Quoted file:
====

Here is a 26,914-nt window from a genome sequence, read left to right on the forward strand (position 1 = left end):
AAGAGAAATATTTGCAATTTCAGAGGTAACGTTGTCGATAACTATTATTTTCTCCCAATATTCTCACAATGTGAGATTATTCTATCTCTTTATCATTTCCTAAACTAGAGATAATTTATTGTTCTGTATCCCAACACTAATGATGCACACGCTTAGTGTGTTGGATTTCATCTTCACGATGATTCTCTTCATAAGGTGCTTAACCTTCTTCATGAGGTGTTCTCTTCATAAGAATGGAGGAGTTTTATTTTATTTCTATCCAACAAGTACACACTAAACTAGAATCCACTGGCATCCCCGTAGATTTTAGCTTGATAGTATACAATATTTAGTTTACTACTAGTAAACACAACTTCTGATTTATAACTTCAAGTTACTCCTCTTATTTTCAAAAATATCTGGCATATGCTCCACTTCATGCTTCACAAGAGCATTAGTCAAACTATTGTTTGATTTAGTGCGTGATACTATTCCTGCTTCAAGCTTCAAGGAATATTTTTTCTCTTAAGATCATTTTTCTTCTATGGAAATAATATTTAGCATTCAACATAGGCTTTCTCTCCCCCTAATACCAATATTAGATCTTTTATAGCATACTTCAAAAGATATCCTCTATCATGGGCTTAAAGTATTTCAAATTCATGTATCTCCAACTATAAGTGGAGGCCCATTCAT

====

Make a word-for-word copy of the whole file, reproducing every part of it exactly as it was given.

Here is a 26,914-nt window from a genome sequence, read left to right on the forward strand (position 1 = left end):
AAGAGAAATATTTGCAATTTCAGAGGTAACGTTGTCGATAACTATTATTTTCTCCCAATATTCTCACAATGTGAGATTATTCTATCTCTTTATCATTTCCTAAACTAGAGATAATTTATTGTTCTGTATCCCAACACTAATGATGCACACGCTTAGTGTGTTGGATTTCATCTTCACGATGATTCTCTTCATAAGGTGCTTAACCTTCTTCATGAGGTGTTCTCTTCATAAGAATGGAGGAGTTTTATTTTATTTCTATCCAACAAGTACACACTAAACTAGAATCCACTGGCATCCCCGTAGATTTTAGCTTGATAGTATACAATATTTAGTTTACTACTAGTAAACACAACTTCTGATTTATAACTTCAAGTTACTCCTCTTATTTTCAAAAATATCTGGCATATGCTCCACTTCATGCTTCACAAGAGCATTAGTCAAACTATTGTTTGATTTAGTGCGTGATACTATTCCTGCTTCAAGCTTCAAGGAATATTTTTTCTCTTAAGATCATTTTTCTTCTATGGAAATAATATTTAGCATTCAACATAGGCTTTCTCTCCCCCTAATACCAATATTAGATCTTTTATAGCATACTTCAAAAGATATCCTCTATCATGGGCTTAAAGTATTTCAAATTCATGTATCTCCAACTATAAGTGGAGGCCCATTCAT